The Orange County Juvenile Courthouse is located at the Lamoreaux Justice Center in the City of Orange. Juvenile court is open Monday through Friday from 8:00 a.m. to 4:00 p.m. If you are reporting for a traffic citation, the juvenile traffic window is open from 8:00 a.m. to 4:00 p.m. Juvenile courtrooms are closed on the weekends and during court holidays.The address for the juvenile courthouse is:
341 The City Drive South
Orange, California 92868-3205
A public parking structure is located next to the courthouse on Dawn Way. There is an hourly charge to park your vehicle within this structure.
The Lamoreaux Justice center is a FULL SECURITY facility. All persons entering the building will be required to pass through a weapons screening device and have all hand-carried objects x-rayed.
Weapons of any type will not be permitted into the Justice Center. Items such as: knives, including pocket knives, scissors, corkscrews, mace, pepper spray, knitting needles, etc., which may be deemed potentially offensive and dangerous by the Sheriff’s Department will not be allowed in the building.
Juvenile delinquency court is a division of the Superior Court of Orange County. Juvenile delinquency proceedings involve children under the age of 18 (minor) alleged to have committed a delinquent act which would be considered a crime if committed by an adult. However, if the minor is over the age of 14 and the alleged delinquent act is a serious offense, such as murder or sex crime, the minor could be tried as an adult in adult criminal court. The authority of juvenile court is contained within the California Welfare and Institutions Code (WIC § 601-608).The law says the court has to protect the public and minors who are subject to juvenile proceedings. To ensure this, juvenile court judges have to consider the following:
The judge decides if the court will intervene in the minor’s future. If it does, the judge has to consider the appropriate course of action for the minor, and how to make the minor take responsibility for his or her actions. The court will then decide how to care for, treat, and guide the minor. This can include punishment so that the minor learns to obey the law.
The court wants the minor to learn to be positive member of his or her family and the community. Read more on Juvenile Delinquency Court within WIC § 202.
The juvenile dependency court is a court of law that focuses on the special needs of children and families. Juvenile dependency court hears cases involving children who have allegedly been abused, neglected, or inadequately cared for. The laws governing dependency court can be found within the California Welfare and Institutions Code (WIC § 300 et seq.).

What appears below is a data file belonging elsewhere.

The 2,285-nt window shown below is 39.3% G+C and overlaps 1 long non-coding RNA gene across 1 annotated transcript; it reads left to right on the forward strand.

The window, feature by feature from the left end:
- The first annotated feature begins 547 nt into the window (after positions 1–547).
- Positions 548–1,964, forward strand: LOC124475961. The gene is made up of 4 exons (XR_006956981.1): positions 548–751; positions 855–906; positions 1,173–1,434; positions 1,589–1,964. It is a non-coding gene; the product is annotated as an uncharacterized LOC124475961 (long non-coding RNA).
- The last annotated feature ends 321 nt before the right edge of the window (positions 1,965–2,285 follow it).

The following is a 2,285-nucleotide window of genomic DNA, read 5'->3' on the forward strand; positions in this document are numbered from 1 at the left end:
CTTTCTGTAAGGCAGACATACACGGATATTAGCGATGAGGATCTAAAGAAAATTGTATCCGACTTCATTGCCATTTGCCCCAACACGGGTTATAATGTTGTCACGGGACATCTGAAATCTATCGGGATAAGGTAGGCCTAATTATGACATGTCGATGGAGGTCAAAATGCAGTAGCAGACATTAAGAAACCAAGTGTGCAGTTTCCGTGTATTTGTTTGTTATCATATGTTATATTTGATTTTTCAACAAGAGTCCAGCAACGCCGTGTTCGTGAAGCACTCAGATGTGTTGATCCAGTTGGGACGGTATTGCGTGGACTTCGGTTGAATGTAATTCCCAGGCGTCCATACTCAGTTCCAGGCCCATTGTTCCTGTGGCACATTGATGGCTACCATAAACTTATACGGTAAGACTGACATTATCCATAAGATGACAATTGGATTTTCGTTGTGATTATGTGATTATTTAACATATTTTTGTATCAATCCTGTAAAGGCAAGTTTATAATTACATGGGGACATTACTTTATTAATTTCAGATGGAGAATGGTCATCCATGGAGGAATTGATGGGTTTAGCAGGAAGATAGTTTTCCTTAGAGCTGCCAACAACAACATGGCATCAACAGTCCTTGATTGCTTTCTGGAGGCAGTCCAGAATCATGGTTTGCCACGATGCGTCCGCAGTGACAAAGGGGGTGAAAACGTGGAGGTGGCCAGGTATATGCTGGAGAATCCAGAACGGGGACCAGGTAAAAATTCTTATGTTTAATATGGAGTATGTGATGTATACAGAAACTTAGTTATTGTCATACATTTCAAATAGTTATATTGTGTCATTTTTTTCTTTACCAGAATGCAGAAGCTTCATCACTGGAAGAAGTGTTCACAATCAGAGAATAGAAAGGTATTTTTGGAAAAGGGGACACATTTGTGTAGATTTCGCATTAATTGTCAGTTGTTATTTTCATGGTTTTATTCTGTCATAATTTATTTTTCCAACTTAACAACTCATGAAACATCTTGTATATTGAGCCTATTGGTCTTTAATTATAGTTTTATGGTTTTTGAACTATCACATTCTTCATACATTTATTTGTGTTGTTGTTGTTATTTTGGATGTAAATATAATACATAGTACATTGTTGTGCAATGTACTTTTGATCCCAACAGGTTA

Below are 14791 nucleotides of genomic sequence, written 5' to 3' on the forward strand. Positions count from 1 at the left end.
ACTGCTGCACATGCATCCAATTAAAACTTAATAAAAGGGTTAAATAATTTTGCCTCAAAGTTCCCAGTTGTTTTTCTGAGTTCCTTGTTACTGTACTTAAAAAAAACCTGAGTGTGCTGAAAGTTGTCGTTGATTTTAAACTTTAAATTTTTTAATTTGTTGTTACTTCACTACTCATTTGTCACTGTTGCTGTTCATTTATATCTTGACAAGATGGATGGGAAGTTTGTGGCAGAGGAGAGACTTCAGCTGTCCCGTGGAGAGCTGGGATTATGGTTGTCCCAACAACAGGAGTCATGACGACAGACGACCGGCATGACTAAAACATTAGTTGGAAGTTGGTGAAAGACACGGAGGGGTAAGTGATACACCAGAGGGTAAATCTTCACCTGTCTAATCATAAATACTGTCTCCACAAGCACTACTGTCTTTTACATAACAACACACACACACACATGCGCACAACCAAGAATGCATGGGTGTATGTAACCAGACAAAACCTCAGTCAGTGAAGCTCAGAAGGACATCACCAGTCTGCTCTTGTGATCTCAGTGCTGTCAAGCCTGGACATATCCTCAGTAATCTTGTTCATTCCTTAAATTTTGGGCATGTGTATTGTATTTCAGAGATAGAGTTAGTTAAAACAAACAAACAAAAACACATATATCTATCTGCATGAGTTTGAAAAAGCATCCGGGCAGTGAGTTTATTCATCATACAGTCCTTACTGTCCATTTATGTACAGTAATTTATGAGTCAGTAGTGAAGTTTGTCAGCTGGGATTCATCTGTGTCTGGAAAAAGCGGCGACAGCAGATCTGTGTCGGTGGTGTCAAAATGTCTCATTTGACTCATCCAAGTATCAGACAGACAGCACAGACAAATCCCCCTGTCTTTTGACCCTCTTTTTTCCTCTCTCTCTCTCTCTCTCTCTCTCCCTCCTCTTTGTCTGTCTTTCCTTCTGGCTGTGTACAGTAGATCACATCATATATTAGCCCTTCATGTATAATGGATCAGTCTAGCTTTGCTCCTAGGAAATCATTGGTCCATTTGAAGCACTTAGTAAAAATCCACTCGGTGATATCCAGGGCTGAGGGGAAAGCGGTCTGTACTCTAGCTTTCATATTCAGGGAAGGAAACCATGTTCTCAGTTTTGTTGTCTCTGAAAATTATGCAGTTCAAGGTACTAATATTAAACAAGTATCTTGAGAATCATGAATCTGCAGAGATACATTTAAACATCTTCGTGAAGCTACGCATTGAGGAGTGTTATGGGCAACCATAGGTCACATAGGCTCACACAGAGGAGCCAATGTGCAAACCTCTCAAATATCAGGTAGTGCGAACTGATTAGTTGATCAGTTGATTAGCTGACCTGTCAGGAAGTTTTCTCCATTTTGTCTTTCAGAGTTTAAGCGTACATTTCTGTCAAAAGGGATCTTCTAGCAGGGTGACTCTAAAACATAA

Unlike delinquency or status offender proceedings (where the principal focus is on the conduct of the minor), dependency court proceedings are to ensure the safety and well-being of children. The law states that dependency court has an obligation to protect minors within its jurisdiction.
The court tries to keep children with their families and make the families stronger. However, if warranted, the court may place a child apart from the parent(s) for the sake of the child’s well being and safety.
If the court places a minor outside the home, the court will work with the family and the child to improve home conditions so that the child can move back home. This process is called "Family Reunification."
If the court places a child away from the family, the court will make sure that someone responsible has custody of the child. The court will take steps to ensure that the child gets the care and discipline they need to be safe and protected.
Juvenile drug court addresses the serious drug abuse issues of minors. The goal of the program is to support the minor’s commitment to sobriety by providing the treatment and supervision needed to promote abstinence from substance abuse and to deter criminal behavior. Minors who participate in the year-long program are required to attend frequent progress reviews with a judge, attend weekly self-help groups, participate in group, individual and family counseling, and follow the terms and conditions of probation.
The court’s Truancy Response Program targets chronically truant youth, with the goal of eliminating their school truancies and absences, reducing their risk of criminal delinquency, and increasing their chances of future academic success. The monitoring and accountability program involves the youth and their parents in a collaboration with the juvenile court, the Probation Department, the Department of Education, the District Attorney, the Public Defender, the Social Services Agency, the Health Care Agency, and the community-based Parent Empowerment Program.
Juvenile citations for traffic and/or minor offenses, including violations of municipal code ordinances, are issued by law enforcement agencies throughout Orange County. Although a minor may appear prior to the court date shown on the ticket, most minors appear on the court date indicated on the citation.
Traffic or minor offenses can result in reprimands, special projects, fines, traffic school, volunteer community service, or the citation may be referred to the Probation Department so that the minor’s case may be handled under delinquency proceedings. The minor and a parent or guardian should appear at the appropriate justice center as instructed on the citation.
For more information on how to obtain juvenile court records, please visit the Juvenile Records / Copy Requests public web page.
- Juvenile Dependency Website (Educational Video) (English & Spanish)